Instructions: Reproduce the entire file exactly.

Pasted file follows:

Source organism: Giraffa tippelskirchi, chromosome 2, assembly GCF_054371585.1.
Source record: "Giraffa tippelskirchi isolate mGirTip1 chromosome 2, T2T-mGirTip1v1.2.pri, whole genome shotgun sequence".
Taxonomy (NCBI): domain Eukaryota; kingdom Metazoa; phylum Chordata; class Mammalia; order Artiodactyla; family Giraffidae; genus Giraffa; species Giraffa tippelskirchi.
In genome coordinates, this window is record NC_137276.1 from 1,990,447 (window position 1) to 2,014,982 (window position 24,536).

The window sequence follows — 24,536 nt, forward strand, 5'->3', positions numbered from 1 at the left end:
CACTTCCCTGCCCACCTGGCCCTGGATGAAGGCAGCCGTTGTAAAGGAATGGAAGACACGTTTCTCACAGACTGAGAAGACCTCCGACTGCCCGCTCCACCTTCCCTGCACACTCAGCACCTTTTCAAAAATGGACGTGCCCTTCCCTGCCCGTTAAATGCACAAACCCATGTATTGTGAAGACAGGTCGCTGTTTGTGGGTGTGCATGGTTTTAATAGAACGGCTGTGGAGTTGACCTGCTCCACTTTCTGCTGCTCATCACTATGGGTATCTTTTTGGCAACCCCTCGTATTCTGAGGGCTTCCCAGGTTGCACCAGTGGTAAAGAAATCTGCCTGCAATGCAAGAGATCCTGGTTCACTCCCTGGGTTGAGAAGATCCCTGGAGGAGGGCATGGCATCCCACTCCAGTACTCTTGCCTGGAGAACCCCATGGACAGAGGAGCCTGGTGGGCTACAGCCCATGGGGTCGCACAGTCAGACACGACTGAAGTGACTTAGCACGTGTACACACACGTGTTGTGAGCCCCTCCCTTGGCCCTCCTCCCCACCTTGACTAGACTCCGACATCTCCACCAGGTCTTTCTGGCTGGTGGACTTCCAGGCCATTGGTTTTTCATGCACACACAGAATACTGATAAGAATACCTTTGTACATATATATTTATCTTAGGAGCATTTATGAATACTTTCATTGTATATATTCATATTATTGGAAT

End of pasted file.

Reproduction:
Source organism: Giraffa tippelskirchi, chromosome 2, assembly GCF_054371585.1.
Source record: "Giraffa tippelskirchi isolate mGirTip1 chromosome 2, T2T-mGirTip1v1.2.pri, whole genome shotgun sequence".
Taxonomy (NCBI): domain Eukaryota; kingdom Metazoa; phylum Chordata; class Mammalia; order Artiodactyla; family Giraffidae; genus Giraffa; species Giraffa tippelskirchi.
In genome coordinates, this window is record NC_137276.1 from 1,990,447 (window position 1) to 2,014,982 (window position 24,536).

The window sequence follows — 24,536 nt, forward strand, 5'->3', positions numbered from 1 at the left end:
CACTTCCCTGCCCACCTGGCCCTGGATGAAGGCAGCCGTTGTAAAGGAATGGAAGACACGTTTCTCACAGACTGAGAAGACCTCCGACTGCCCGCTCCACCTTCCCTGCACACTCAGCACCTTTTCAAAAATGGACGTGCCCTTCCCTGCCCGTTAAATGCACAAACCCATGTATTGTGAAGACAGGTCGCTGTTTGTGGGTGTGCATGGTTTTAATAGAACGGCTGTGGAGTTGACCTGCTCCACTTTCTGCTGCTCATCACTATGGGTATCTTTTTGGCAACCCCTCGTATTCTGAGGGCTTCCCAGGTTGCACCAGTGGTAAAGAAATCTGCCTGCAATGCAAGAGATCCTGGTTCACTCCCTGGGTTGAGAAGATCCCTGGAGGAGGGCATGGCATCCCACTCCAGTACTCTTGCCTGGAGAACCCCATGGACAGAGGAGCCTGGTGGGCTACAGCCCATGGGGTCGCACAGTCAGACACGACTGAAGTGACTTAGCACGTGTACACACACGTGTTGTGAGCCCCTCCCTTGGCCCTCCTCCCCACCTTGACTAGACTCCGACATCTCCACCAGGTCTTTCTGGCTGGTGGACTTCCAGGCCATTGGTTTTTCATGCACACACAGAATACTGATAAGAATACCTTTGTACATATATATTTATCTTAGGAGCATTTATGAATACTTTCATTGTATATATTCATATTATTGGAAT